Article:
On a chilly, Thursday morning in Athens, Georgia, the aroma of sage and gravy floats through the corridors of a local church kitchen where a group of students with UGA’s Campus Kitchen are preparing a meal.
Today, they are steaming broccoli, roasting plant-based turkey, and making pasta with red sauce. In all, 40 meals will be packaged and delivered to the Advantage Homeless Day Service Center.
Campus Kitchen works to address food insecurity in Athens. The organization serves mainly older adults and their families, in collaboration with community partners that serve individuals in need.
Brynna Allen, a fourth-year health promotion major, is the current food operations intern.
“I make sure that they have everything that they need to have to make a good meal to go out to the clients,” said Allen.
Campus Kitchen has a long tradition of hosting public health interns who want to eliminate barriers to healthy food.
Allen began volunteering at Campus Kitchen as part of a service-learning class. She says her experience as a volunteer helped to reinforce what she was learning in the classroom.
“I took community health last semester, and I would come to work that night and see it with my eyes. It really helped me apply the concepts and really understand on a deeper level what I’m learning and how valuable that knowledge is,” said Allen.
Better Prepared to Help Others
Sydney Mance, a second-year health promotion major with an emphasis on behavioral medicine, also works with Campus Kitchen as an undergraduate intern.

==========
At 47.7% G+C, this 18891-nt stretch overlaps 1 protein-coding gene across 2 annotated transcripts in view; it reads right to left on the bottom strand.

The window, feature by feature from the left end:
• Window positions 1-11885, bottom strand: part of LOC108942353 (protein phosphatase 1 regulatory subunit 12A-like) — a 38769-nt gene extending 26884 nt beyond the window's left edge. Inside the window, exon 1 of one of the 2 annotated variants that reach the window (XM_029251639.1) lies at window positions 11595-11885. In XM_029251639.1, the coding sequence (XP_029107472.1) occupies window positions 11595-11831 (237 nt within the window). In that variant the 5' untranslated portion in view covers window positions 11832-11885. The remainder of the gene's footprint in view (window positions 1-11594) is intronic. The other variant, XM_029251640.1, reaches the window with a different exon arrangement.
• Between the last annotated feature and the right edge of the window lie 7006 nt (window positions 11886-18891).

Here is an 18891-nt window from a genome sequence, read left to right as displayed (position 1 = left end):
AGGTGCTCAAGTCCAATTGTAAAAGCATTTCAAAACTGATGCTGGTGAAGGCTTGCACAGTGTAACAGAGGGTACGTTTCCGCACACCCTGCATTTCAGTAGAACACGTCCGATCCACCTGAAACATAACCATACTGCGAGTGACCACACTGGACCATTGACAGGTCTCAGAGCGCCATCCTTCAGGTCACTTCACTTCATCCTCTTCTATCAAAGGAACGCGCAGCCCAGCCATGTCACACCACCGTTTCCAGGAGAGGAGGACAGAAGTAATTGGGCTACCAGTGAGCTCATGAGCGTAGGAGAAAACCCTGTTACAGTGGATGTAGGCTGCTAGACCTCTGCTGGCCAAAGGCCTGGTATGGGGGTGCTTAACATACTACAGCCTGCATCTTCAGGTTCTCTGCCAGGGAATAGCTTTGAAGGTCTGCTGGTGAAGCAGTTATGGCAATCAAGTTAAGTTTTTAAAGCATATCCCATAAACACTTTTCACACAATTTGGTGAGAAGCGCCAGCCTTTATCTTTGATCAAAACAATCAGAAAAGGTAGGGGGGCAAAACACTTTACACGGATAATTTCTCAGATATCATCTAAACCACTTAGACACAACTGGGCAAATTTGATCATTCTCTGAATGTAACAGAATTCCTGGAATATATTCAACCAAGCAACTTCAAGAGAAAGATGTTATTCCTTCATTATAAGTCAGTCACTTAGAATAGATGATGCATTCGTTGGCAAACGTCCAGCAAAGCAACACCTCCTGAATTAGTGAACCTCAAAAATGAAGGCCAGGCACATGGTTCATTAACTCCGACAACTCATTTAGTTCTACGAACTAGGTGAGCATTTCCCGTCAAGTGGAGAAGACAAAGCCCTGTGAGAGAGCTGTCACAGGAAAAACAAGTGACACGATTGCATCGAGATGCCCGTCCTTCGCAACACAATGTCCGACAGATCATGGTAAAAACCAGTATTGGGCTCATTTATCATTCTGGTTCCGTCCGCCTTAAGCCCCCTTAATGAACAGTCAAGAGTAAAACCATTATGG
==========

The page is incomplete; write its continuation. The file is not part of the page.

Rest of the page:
Each undergraduate student in the College of Public Health participates in an internship, and later in their senior year, students also complete a practicum to gain experience in their field.
Mance, an aspiring physician, says she has gained insight into what it’s like to work with and serve a community.
Mance said, “I think the most valuable thing I’ve learned from it is that especially when you’re serving a vulnerable population like Athens, the most important thing to do is really investigate where needs are.”
For Allen, this experience has shifted her career path, from wanting to be a physician’s assistant to doing the type of community engagement work she does with Campus Kitchen.
“I really didn’t think this is what I wanted to do, but then I started doing it, and started seeing the people in my community who have need and need tools to help them,” said Allen.
Allen plans to pursue a Master of Public Health and focus her career on working in the community.
“This kind of work is where I see myself in the future, like on the ground, in the community talking to people, helping people,” she said.
Mance plans to pursue medical school after graduating from UGA, and she’s grateful for the public health background she’s gained in her health promotion training.
“I really think that all physicians should have this public health background, because I think it will provide a more well-rounded perspective when going into patient interactions,” she said.
– Chancey Phillips
Posted on March 21, 2022.